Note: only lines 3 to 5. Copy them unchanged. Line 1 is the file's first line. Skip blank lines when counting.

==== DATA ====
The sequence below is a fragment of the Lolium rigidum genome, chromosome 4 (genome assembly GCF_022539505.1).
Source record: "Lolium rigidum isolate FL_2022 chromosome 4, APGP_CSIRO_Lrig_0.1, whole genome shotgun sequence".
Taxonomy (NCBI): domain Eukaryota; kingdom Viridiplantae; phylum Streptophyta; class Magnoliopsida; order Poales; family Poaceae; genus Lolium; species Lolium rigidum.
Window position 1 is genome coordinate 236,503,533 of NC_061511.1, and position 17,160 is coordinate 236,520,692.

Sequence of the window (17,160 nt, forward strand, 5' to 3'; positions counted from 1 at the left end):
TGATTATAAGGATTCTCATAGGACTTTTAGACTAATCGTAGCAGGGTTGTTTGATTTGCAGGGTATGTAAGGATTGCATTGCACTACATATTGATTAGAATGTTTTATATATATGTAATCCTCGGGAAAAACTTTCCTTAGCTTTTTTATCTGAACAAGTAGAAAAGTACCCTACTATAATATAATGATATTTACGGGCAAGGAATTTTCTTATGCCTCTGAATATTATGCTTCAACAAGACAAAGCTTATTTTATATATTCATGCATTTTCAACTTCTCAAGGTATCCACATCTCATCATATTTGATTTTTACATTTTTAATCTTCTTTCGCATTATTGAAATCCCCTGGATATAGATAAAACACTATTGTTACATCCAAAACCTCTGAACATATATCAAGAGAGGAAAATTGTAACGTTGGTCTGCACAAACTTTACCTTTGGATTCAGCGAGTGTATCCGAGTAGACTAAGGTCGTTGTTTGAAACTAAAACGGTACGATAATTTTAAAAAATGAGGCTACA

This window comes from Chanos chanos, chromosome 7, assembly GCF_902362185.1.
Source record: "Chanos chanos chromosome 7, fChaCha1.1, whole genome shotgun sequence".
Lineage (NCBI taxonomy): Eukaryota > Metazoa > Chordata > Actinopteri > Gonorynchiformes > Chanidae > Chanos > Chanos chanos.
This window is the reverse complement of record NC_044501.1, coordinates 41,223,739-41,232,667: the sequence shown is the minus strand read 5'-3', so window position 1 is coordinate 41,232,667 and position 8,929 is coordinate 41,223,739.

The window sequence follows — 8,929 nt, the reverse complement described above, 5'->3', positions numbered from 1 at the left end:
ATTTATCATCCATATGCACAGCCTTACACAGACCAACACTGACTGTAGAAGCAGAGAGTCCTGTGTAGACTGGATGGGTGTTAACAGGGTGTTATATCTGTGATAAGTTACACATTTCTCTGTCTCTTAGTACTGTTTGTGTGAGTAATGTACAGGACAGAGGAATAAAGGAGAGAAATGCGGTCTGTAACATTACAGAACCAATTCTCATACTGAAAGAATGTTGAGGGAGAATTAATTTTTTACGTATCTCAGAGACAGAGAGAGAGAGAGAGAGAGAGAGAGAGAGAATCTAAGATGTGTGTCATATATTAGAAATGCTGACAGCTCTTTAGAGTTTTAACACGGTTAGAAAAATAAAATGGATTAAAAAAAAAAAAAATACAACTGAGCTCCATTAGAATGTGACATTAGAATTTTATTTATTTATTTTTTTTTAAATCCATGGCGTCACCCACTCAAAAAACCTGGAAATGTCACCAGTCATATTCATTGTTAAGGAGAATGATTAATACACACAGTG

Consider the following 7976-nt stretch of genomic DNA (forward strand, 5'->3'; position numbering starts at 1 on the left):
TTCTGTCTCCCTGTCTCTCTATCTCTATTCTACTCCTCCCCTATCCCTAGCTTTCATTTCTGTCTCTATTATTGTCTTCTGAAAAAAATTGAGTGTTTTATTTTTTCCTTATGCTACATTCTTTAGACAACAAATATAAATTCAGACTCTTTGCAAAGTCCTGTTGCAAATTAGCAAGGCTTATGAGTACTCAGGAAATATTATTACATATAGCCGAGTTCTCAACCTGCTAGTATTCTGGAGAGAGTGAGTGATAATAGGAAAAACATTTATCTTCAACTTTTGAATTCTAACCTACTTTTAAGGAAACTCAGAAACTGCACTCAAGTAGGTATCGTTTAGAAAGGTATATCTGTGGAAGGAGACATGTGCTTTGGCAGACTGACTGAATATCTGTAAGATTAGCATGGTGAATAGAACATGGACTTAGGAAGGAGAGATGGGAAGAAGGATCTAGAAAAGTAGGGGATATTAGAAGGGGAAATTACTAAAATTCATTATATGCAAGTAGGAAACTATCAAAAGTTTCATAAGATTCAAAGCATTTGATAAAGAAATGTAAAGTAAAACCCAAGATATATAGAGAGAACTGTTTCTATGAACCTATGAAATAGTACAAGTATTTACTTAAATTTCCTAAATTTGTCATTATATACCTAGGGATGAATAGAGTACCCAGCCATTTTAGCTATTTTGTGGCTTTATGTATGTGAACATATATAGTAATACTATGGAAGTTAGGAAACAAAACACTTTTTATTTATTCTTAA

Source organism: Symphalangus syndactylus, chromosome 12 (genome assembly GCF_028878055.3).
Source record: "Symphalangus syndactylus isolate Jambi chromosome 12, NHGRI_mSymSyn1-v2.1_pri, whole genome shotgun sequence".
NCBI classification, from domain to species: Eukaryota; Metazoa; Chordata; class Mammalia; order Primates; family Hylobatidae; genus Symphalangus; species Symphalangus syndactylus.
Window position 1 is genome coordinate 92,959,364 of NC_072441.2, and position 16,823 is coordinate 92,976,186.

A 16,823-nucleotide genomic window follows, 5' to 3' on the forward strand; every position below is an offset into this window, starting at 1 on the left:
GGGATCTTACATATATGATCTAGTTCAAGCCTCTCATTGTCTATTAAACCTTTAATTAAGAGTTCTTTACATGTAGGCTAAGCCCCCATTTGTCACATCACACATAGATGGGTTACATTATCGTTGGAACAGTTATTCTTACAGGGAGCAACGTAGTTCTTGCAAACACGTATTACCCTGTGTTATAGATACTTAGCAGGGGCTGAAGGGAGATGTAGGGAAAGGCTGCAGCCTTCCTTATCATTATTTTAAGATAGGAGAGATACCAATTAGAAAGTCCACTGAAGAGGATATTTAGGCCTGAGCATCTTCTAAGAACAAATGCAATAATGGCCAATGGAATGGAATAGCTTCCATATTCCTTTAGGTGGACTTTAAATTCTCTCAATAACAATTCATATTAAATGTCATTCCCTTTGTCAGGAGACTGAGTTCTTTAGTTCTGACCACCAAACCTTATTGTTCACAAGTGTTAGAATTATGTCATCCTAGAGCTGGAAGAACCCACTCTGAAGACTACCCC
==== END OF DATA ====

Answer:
Taxonomy (NCBI): domain Eukaryota; kingdom Viridiplantae; phylum Streptophyta; class Magnoliopsida; order Poales; family Poaceae; genus Lolium; species Lolium rigidum.
Window position 1 is genome coordinate 236,503,533 of NC_061511.1, and position 17,160 is coordinate 236,520,692.

Sequence of the window (17,160 nt, forward strand, 5' to 3'; positions counted from 1 at the left end):